'I have been, Mr Snawley,' said Mr Squeers, when he had satisfied himself upon this point, 'I have been that chap's benefactor, feeder, teacher, and clother. I have been that chap's classical, commercial, mathematical, philosophical, and trigonomical friend. My son--my only son, Wackford--has been his brother; Mrs Squeers has been his mother, grandmother, aunt,--ah! and I may say uncle too, all in one. She never cottoned to anybody, except them two engaging and delightful boys of yours, as she cottoned to this chap. What's my return? What's come of my milk of human kindness? It turns into curds and whey when I look at him.'
'Well it may, sir,' said Mrs Snawley. 'Oh! Well it may, sir.'
'Where has he been all this time?' inquired Snawley. 'Has he been living with--?'
'Ah, sir!' interposed Squeers, confronting him again. 'Have you been a living with that there devilish Nickleby, sir?'
But no threats or cuffs could elicit from Smike one word of reply to this question; for he had internally resolved that he would rather perish in the wretched prison to which he was again about to be consigned, than utter one syllable which could involve his first and true friend. He had already called to mind the strict injunctions of secrecy as to his past life, which Nicholas had laid upon him when they travelled from Yorkshire; and a confused and perplexed idea that his benefactor might have committed some terrible crime in bringing him away, which would render him liable to heavy punishment if detected, had contributed, in some degree, to reduce him to his present state of apathy and terror.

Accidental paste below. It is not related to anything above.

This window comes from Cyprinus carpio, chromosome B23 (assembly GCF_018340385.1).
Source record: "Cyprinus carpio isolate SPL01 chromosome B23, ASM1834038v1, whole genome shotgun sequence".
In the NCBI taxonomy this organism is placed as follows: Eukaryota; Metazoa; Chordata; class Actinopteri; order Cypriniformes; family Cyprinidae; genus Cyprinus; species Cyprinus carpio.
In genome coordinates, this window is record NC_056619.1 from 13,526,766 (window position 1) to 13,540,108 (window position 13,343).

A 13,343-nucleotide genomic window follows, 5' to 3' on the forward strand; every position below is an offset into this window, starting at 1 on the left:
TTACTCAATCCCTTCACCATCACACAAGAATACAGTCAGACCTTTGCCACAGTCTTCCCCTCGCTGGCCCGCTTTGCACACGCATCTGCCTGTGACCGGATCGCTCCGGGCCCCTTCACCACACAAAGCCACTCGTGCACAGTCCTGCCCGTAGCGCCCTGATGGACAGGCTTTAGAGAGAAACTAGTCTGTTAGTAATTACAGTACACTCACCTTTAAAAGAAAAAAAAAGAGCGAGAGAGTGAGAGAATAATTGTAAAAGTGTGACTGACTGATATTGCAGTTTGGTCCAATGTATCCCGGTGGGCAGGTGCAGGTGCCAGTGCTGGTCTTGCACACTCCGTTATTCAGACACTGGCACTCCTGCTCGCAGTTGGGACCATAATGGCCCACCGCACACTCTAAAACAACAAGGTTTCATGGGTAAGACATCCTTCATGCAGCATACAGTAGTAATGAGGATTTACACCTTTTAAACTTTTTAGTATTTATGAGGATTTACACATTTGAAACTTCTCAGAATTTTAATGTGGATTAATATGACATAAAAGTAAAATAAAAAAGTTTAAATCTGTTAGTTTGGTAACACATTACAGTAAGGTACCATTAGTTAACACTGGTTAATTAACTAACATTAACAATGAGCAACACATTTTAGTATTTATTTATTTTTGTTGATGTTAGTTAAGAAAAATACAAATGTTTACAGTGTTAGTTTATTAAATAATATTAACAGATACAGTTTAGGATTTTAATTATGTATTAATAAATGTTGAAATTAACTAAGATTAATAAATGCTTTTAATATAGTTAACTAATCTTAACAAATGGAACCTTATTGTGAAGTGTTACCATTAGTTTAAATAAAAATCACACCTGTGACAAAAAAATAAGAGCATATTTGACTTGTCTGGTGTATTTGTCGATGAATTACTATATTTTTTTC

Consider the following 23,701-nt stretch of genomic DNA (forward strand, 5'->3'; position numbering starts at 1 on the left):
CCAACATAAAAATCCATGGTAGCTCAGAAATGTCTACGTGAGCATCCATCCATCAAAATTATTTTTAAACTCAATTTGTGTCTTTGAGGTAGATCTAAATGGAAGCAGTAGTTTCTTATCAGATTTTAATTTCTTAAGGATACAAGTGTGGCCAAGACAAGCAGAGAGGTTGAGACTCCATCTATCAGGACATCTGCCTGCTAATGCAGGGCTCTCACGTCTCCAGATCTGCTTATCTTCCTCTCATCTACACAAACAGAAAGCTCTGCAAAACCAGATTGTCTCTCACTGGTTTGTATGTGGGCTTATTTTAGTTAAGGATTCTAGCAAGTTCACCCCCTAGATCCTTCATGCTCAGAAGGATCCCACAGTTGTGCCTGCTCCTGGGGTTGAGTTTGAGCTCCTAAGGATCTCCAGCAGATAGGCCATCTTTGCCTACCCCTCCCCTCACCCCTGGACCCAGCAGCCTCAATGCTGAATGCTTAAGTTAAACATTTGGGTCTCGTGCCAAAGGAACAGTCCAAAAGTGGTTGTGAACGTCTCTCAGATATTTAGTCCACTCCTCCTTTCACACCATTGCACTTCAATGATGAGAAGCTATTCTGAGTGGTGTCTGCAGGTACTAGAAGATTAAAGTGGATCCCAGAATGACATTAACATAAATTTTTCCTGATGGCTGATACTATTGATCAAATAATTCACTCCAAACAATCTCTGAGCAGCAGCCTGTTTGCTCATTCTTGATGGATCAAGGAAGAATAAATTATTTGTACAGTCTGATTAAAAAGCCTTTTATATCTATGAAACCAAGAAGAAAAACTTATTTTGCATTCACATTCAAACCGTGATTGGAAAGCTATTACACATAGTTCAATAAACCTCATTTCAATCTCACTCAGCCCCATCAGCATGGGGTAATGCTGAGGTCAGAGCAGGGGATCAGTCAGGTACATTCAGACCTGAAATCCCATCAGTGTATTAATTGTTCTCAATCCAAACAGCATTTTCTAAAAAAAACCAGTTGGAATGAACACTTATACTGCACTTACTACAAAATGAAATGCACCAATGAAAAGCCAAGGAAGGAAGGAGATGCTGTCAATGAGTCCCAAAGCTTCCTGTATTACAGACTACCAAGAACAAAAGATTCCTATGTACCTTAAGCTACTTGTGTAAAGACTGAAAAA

Such were the thoughts--if to visions so imperfect and undefined as those which wandered through his enfeebled brain, the term can be applied--which were present to the mind of Smike, and rendered him deaf alike to intimidation and persuasion. Finding every effort useless, Mr Squeers conducted him to a little back room up-stairs, where he was to pass the night; and, taking the precaution of removing his shoes, and coat and waistcoat, and also of locking the door on the outside, lest he should muster up sufficient energy to make an attempt at escape, that worthy gentleman left him to his meditations.
What those meditations were, and how the poor creature's heart sunk within him when he thought--when did he, for a moment, cease to think?--of his late home, and the dear friends and familiar faces with which it was associated, cannot be told. To prepare the mind for such a heavy sleep, its growth must be stopped by rigour and cruelty in childhood; there must be years of misery and suffering, lightened by no ray of hope; the chords of the heart, which beat a quick response to the voice of gentleness and affection, must have rusted and broken in their secret places, and bear the lingering echo of no old word of love or kindness. Gloomy, indeed, must have been the short day, and dull the long, long twilight, preceding such a night of intellect as his.
There were voices which would have roused him, even then; but their welcome tones could not penetrate there; and he crept to bed the same listless, hopeless, blighted creature, that Nicholas had first found him at the Yorkshire school.
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Nicholas Nickleby -- by Charles Dickens